Monday, June 11, 2012
Is it ever right to choke your baby girl?
The saddest part regarding the arrest of meg-Church pastor Creflo Dollar is the response from those after they get word that Dollar choked, kicked and punched his 15 year-old daughter. The first response from most of the people I’ve spoken to is, “she must have deserved it.”
She got what was coming to her. She must have done something to push him over the top. That’s what a daddy is supposed to do when baby girl disrespects the authority of the man of the house. As much as I hear that, I’m not buying it for one second.
You see, there is a much deeper message at the bottom of all of this. With all the talk about domestic violence among young people, why would we support a father who is modeling to his daughter what it means to be in a loving relationship with a man? As much as I understand the need to discipline children, we have to be careful in not endorsing activity that may become confusing for those young girls who get a piece of poppa’s venom when she acts like she’s grown enough to step in his face.
If daddy is the one to teach her how to be with a man, what’s to say that the beat down doesn’t come with that package? Is that what love looks like? Is that the treatment she is to expect from the man who is supposed to be like her daddy? I think not.
If it’s true that father’s teach their daughters everything they need to know to be in a relationship, are they to conclude that it’s acceptable to get choked by their man if she crosses the line and fails to give him proper respect? I would hope that instead of a choke move, kick to the side and left hook to the face, that daddy would remain calm, even when its difficult, and teach how to engage in a conversation that does utilize a loud voice and threats to whip that ass.
I’ve lived with the philosophy that it’s my responsibility to be the man who opens doors for my girls, is the first to buy them roses, takes them out to one of the multiple star eateries and listens to them when their hormones are out of whack and their comments and tone reflect they done lost their mind up in here. Trust me when I say Krista and Lenise, my daughters, have said and done some things that have taken me to that place where beat downs begin. I haven’t gone there. Never. Lenise is 30-something and Krista is 25. I refuse to go there because I will hurt the man who does that to them.
Parenting can be humbling. There have been times when I wanted respect from my children, but the truth is I didn’t deserve any. That’s what comes with being a pastor. My children have been hurt by the church. They have found themselves in bondage due to how things might look if the church folks sawthem out. People make assumptions. People talk. It’s not their fault that you decided to pick up the phone and answer that call from God.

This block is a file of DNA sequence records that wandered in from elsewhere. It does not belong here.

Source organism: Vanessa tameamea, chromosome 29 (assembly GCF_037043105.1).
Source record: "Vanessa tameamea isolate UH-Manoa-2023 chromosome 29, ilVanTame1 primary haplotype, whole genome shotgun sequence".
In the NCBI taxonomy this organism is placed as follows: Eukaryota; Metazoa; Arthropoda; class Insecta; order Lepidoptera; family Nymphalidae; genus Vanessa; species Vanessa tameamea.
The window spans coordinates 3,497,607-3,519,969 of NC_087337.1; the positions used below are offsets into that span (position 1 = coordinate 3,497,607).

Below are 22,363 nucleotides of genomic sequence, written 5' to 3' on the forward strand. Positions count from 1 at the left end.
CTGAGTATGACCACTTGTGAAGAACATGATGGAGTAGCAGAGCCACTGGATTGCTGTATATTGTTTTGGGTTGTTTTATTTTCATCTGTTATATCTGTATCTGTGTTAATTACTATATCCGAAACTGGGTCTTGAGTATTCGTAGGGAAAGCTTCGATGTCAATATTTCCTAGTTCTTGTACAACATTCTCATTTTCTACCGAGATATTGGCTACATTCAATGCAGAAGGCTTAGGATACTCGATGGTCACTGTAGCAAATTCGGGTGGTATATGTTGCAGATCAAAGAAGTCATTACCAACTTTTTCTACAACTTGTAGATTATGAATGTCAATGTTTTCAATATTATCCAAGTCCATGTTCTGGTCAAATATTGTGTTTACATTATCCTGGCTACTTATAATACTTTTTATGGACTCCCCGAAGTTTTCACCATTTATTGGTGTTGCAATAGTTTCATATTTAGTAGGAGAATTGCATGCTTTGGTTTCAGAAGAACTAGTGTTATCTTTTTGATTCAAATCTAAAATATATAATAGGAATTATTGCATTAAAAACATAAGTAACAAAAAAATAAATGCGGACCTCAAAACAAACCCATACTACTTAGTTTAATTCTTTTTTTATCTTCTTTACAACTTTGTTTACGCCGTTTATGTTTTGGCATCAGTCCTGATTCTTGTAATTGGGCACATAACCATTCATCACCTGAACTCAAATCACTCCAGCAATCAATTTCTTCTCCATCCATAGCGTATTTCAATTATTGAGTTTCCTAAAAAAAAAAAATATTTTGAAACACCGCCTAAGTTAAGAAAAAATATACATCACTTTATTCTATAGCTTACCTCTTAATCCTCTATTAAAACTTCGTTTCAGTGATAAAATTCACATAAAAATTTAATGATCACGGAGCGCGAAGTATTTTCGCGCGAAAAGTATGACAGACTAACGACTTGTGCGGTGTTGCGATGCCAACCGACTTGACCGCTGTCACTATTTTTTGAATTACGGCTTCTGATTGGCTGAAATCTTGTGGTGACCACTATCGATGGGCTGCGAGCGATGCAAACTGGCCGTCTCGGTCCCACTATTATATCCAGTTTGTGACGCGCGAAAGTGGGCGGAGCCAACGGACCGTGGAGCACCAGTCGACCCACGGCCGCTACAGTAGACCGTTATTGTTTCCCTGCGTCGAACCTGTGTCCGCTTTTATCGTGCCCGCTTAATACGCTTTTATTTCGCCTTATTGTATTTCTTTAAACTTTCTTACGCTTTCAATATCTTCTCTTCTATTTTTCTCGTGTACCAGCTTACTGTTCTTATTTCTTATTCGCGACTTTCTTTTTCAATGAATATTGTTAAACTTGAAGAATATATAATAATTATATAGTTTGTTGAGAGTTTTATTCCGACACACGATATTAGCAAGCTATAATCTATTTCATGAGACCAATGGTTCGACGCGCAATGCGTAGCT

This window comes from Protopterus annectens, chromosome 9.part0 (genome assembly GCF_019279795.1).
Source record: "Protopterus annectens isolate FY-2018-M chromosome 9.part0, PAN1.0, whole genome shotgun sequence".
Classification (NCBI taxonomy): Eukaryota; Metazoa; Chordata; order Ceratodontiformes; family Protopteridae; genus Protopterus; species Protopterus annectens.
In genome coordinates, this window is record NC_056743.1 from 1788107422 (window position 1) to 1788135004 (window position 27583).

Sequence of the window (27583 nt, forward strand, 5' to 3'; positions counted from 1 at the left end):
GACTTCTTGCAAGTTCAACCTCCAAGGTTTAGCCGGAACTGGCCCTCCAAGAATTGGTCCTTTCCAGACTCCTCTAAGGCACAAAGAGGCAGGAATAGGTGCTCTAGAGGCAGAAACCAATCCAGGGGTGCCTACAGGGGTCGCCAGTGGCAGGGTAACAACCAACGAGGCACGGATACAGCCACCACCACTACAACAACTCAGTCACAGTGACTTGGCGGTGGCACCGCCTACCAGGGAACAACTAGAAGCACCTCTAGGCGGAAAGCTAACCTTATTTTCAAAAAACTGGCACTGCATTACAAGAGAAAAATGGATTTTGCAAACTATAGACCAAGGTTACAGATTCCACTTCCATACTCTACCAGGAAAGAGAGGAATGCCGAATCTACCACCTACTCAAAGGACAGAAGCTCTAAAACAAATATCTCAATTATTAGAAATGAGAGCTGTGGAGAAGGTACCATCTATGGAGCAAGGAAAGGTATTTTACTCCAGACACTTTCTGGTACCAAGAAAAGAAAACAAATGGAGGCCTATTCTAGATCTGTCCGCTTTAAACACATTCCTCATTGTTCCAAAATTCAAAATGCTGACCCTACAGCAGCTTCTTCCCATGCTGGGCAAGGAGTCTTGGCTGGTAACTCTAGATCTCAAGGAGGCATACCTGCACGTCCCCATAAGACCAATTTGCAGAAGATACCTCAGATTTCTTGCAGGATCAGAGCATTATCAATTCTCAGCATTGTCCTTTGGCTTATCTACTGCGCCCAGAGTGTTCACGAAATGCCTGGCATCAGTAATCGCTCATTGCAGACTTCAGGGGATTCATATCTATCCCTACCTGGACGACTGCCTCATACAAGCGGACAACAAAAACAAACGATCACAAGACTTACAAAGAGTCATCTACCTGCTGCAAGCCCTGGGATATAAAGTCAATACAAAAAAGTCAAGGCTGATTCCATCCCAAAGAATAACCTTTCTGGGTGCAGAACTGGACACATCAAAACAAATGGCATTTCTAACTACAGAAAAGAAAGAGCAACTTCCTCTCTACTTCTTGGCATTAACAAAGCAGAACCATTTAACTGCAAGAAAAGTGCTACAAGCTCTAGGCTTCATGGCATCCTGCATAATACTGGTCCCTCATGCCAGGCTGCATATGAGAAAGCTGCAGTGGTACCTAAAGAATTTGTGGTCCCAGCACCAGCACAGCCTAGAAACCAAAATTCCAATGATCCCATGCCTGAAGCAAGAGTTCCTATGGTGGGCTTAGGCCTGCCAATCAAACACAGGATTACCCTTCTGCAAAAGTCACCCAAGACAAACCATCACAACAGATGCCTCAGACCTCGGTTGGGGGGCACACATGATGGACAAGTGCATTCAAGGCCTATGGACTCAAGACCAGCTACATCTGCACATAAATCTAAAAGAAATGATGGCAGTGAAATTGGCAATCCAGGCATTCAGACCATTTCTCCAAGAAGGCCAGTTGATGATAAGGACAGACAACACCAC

I’ve made my share of mistakes as both a parent and a pastor, but one thing is clear. I haven’t choked my girls, kicked my girls and punched my precious little babies. I dare any man to cross that line. I will call on Abraham, Isaac, Jacob, Jesus and my grandpapa before finding the sucker who has the audacity to use force to get their attention. Not playing that.
I remember the time I was forced to humble with my Sugar Baby. That’s the name given Krista. Lenise is Sweet Baby. I was driving to Durham after picking her up in Charlotte for a weekend visit. It was after my divorce. Our times were special. I used the time driving from Charlotte, don’t hit me, taking care of business on my cell phone. She was furious. She started crying. When I finally ended my business I was near Greensboro. She let me have it. She let me have it good.
“I don’t get to see you much, and when I do you stay on that phone,” I was hurt. Not because I felt disrespected, but because she was right. I held back the tears. She kept crying. I wanted to wipe the tears from her 13-year-old face and tell her I was sorry. I needed more than words.
Once in Durham, I made my way to the nearest Kroger. I went inside and purchased flowers. I made my way to the car where she was still fuming. I patted her window and gave her the little puppy face. She rolled down the window. I apologized and promised never to do that again. I kept my promise.
Since then, both my daughters have had their “let me tell you how I feel” moments. I’ve had to suck it in. Even when I didn’t want to hear it, or when I felt what they said was unfair to me. Why? Because it’s their truth, and they need to be taught, by their daddy, what it means to be patient, and kind and loving, devoid of conditions.
So, it’s never appropriate to punch, kick or choke those little girls. We have to show them how to be a man when we fail to get our way.
Even when they are wrong